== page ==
Tallahassee, FL - Defeated candidate for Governor Bill McCollum learned the hard way that early voting is changing Florida politics.
“The campaign has to be run throughout the entire period,” said McCollum.
In the final days leading up to the Primary Election, McCollum peaked in the polls. Some showed him with a six point lead. But it was simply too little too late.
Now the trend in Florida is that more than half of the voters are voting early or absentee. And McCollum’s opponent beat him to those votes. McCollum says he didn’t have the money to stay on TV through the two weeks leading up to Election Day. It’s an obstacle Scott Maddox, Democrat for Commissioner of Agriculture, is hoping to avoid.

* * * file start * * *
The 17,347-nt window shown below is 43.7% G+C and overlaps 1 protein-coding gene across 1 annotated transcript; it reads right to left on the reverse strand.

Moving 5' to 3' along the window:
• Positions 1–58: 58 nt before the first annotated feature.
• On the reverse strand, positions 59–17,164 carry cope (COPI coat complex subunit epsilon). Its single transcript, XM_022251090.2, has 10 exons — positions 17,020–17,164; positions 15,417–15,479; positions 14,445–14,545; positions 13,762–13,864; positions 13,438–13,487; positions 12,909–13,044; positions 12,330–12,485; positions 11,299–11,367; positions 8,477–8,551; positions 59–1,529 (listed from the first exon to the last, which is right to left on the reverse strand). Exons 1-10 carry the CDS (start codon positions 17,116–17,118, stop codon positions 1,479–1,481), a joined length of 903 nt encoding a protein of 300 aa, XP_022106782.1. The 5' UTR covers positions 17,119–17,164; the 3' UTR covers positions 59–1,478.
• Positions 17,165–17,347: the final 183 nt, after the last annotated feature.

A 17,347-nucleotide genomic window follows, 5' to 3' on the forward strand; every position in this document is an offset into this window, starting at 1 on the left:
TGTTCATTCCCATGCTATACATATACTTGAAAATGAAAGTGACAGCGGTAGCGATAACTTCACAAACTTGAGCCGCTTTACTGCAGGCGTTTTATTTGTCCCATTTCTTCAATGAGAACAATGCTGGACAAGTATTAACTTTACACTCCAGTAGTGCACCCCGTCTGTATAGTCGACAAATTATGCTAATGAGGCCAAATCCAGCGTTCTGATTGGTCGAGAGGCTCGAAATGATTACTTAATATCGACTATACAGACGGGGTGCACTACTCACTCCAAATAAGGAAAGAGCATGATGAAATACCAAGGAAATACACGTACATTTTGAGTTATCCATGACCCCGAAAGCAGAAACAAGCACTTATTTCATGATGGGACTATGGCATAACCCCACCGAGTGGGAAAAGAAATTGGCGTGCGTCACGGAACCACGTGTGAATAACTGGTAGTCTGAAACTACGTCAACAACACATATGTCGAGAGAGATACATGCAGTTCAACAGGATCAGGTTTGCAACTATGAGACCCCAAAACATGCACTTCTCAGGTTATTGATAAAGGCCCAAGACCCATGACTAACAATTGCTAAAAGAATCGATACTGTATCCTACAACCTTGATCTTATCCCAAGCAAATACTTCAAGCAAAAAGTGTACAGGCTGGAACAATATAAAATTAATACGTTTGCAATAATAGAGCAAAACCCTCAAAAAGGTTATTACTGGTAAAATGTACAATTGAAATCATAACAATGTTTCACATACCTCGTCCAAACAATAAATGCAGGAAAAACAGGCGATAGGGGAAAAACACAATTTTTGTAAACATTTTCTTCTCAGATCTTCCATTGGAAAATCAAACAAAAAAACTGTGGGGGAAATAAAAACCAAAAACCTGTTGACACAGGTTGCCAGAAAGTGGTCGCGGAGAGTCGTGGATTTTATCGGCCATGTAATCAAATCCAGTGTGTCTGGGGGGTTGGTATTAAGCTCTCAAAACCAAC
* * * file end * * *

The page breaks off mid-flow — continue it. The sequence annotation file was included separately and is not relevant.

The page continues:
“We started our paid communications on the 12th of October, so we have a little bit of time before early voting,” said Maddox.
5-thousand posters showing Governor Charlie Crist embracing President Barack Obama are ready to ship statewide as part of the Republican Party’s voter turn out strategy. The posters advertise Election Day, but the push for early votes began weeks earlier.
“We’ve had to move up our voter turnout operations so it’s not simply the final stretch,” said Conston.
In the past candidates could wait until the weekend before Election Day to empty their war chest. Now candidates have to peak early and stay hot longer, which may make winning office even more expensive.
Florida’s already had the most expensive governor’s race on record and one signal early voting is important in deciding that race: Republican Candidate Rick Scott dumped another million plus of his own money into this week’s TV spots.
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